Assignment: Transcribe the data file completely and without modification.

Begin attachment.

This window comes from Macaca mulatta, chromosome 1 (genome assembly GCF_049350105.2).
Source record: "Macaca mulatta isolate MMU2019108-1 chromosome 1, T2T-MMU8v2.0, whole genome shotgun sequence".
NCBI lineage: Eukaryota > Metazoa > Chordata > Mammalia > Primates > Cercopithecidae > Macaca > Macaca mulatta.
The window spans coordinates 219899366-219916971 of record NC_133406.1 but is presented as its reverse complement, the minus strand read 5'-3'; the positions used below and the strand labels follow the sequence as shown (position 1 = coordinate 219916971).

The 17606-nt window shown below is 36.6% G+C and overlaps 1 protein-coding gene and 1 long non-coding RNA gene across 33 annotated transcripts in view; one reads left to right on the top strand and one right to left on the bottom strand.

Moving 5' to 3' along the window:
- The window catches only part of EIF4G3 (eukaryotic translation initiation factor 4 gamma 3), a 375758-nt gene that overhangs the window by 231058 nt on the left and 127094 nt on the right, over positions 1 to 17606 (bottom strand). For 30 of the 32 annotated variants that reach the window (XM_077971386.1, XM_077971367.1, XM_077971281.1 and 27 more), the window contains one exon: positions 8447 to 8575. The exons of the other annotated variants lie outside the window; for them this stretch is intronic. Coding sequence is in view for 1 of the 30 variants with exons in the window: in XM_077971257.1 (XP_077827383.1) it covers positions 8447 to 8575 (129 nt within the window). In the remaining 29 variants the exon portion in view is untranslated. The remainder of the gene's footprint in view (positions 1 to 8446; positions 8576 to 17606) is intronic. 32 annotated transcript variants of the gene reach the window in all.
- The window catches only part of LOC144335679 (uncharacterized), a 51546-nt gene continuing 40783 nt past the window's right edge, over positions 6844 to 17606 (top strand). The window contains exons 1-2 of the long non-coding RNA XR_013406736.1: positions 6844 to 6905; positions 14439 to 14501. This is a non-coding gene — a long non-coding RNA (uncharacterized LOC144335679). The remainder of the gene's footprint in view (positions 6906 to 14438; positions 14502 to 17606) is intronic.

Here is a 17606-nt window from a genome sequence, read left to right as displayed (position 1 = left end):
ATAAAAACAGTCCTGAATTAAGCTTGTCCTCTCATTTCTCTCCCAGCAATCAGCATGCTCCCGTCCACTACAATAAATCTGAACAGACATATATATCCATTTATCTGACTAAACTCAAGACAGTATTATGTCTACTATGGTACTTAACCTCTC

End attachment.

This window comes from Macaca mulatta, chromosome 1 (genome assembly GCF_049350105.2).
Source record: "Macaca mulatta isolate MMU2019108-1 chromosome 1, T2T-MMU8v2.0, whole genome shotgun sequence".
NCBI lineage: Eukaryota > Metazoa > Chordata > Mammalia > Primates > Cercopithecidae > Macaca > Macaca mulatta.
The window spans coordinates 219899366-219916971 of record NC_133406.1 but is presented as its reverse complement, the minus strand read 5'-3'; the positions used below and the strand labels follow the sequence as shown (position 1 = coordinate 219916971).

The 17606-nt window shown below is 36.6% G+C and overlaps 1 protein-coding gene and 1 long non-coding RNA gene across 33 annotated transcripts in view; one reads left to right on the top strand and one right to left on the bottom strand.

Moving 5' to 3' along the window:
- The window catches only part of EIF4G3 (eukaryotic translation initiation factor 4 gamma 3), a 375758-nt gene that overhangs the window by 231058 nt on the left and 127094 nt on the right, over positions 1 to 17606 (bottom strand). For 30 of the 32 annotated variants that reach the window (XM_077971386.1, XM_077971367.1, XM_077971281.1 and 27 more), the window contains one exon: positions 8447 to 8575. The exons of the other annotated variants lie outside the window; for them this stretch is intronic. Coding sequence is in view for 1 of the 30 variants with exons in the window: in XM_077971257.1 (XP_077827383.1) it covers positions 8447 to 8575 (129 nt within the window). In the remaining 29 variants the exon portion in view is untranslated. The remainder of the gene's footprint in view (positions 1 to 8446; positions 8576 to 17606) is intronic. 32 annotated transcript variants of the gene reach the window in all.
- The window catches only part of LOC144335679 (uncharacterized), a 51546-nt gene continuing 40783 nt past the window's right edge, over positions 6844 to 17606 (top strand). The window contains exons 1-2 of the long non-coding RNA XR_013406736.1: positions 6844 to 6905; positions 14439 to 14501. This is a non-coding gene — a long non-coding RNA (uncharacterized LOC144335679). The remainder of the gene's footprint in view (positions 6906 to 14438; positions 14502 to 17606) is intronic.

Here is a 17606-nt window from a genome sequence, read left to right as displayed (position 1 = left end):
ATAAAAACAGTCCTGAATTAAGCTTGTCCTCTCATTTCTCTCCCAGCAATCAGCATGCTCCCGTCCACTACAATAAATCTGAACAGACATATATATCCATTTATCTGACTAAACTCAAGACAGTATTATGTCTACTATGGTACTTAACCTCTC